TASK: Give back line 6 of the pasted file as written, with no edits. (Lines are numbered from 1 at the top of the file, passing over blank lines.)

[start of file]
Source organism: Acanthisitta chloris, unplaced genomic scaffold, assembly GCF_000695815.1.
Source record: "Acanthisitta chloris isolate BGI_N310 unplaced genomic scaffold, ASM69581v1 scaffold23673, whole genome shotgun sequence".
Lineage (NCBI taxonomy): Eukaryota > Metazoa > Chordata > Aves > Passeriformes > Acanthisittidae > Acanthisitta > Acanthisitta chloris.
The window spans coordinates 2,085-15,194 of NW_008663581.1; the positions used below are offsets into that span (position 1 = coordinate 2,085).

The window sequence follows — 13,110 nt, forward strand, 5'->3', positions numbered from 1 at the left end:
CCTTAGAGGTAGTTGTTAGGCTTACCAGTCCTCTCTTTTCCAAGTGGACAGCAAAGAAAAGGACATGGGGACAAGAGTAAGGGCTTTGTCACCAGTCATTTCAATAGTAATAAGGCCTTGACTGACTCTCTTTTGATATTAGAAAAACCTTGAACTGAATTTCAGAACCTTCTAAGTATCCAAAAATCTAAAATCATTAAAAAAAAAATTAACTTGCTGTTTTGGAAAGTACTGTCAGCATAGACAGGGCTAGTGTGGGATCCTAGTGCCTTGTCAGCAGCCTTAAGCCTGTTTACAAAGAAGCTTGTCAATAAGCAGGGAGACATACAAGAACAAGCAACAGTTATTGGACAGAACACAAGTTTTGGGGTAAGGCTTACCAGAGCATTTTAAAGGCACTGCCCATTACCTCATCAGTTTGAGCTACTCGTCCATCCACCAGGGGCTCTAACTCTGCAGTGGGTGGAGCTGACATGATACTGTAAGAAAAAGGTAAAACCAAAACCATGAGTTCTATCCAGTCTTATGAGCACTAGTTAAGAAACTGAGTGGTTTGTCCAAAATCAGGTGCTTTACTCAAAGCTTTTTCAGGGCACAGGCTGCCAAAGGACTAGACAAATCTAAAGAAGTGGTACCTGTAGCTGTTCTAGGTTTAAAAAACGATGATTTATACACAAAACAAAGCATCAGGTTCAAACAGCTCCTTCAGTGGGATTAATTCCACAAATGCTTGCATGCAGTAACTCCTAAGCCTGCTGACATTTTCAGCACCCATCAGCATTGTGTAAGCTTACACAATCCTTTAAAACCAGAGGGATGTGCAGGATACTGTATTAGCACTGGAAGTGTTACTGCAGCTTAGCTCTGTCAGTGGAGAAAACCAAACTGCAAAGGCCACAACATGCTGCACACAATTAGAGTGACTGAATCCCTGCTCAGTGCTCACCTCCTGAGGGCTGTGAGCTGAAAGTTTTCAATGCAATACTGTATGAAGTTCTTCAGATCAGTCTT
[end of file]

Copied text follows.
CCTTAGAGGTAGTTGTTAGGCTTACCAGTCCTCTCTTTTCCAAGTGGACAGCAAAGAAAAGGACATGGGGACAAGAGTAAGGGCTTTGTCACCAGTCATTTCAATAGTAATAAGGCCTTGACTGACTCTCTTTTGATATTAGAAAAACCTTGAACTGAATTTCAGAACCTTCTAAGTATCCAAAAATCTAAAATCATTAAAAAAAAAATTAACTTGCTGTTTTGGAAAGTACTGTCAGCATAGACAGGGCTAGTGTGGGATCCTAGTGCCTTGTCAGCAGCCTTAAGCCTGTTTACAAAGAAGCTTGTCAATAAGCAGGGAGACATACAAGAACAAGCAACAGTTATTGGACAGAACACAAGTTTTGGGGTAAGGCTTACCAGAGCATTTTAAAGGCACTGCCCATTACCTCATCAGTTTGAGCTACTCGTCCATCCACCAGGGGCTCTAACTCTGCAGTGGGTGGAGCTGACATGATACTGTAAGAAAAAGGTAAAACCAAAACCATGAGTTCTATCCAGTCTTATGAGCACTAGTTAAGAAACTGAGTGGTTTGTCCAAAATCAGGTGCTTTACTCAAAGCTTTTTCAGGGCACAGGCTGCCAAAGGACTAGACAAATCTAAAGAAGTGGTACCTGTAGCTGTTCTAGGTTTAAAAAACGATGATTTATACACAAAACAAAGCATCAGGTTCAAACAGCTCCTTCAGTGGGATTAATTCCACAAATGCTTGCATGCAGTAACTCCTAAGCCTGCTGACATTTTCAGCACCCATCAGCATTGTGTAAGCTTACACAATCCTTTAAAACCAGAGGGATGTGCAGGATACTGTATTAGCACTGGAAGTGTTACTGCAGCTTAGCTCTGTCAGTGGAGAAAACCAAACTGCAAAGGCCACAACATGCTGCACACAATTAGAGTGACTGAATCCCTGCTCAGTGCTCACCTCCTGAGGGCTGTGAGCTGAAAGTTTTCAATGCAATACTGTATGAAGTTCTTCAGATCAGTCTT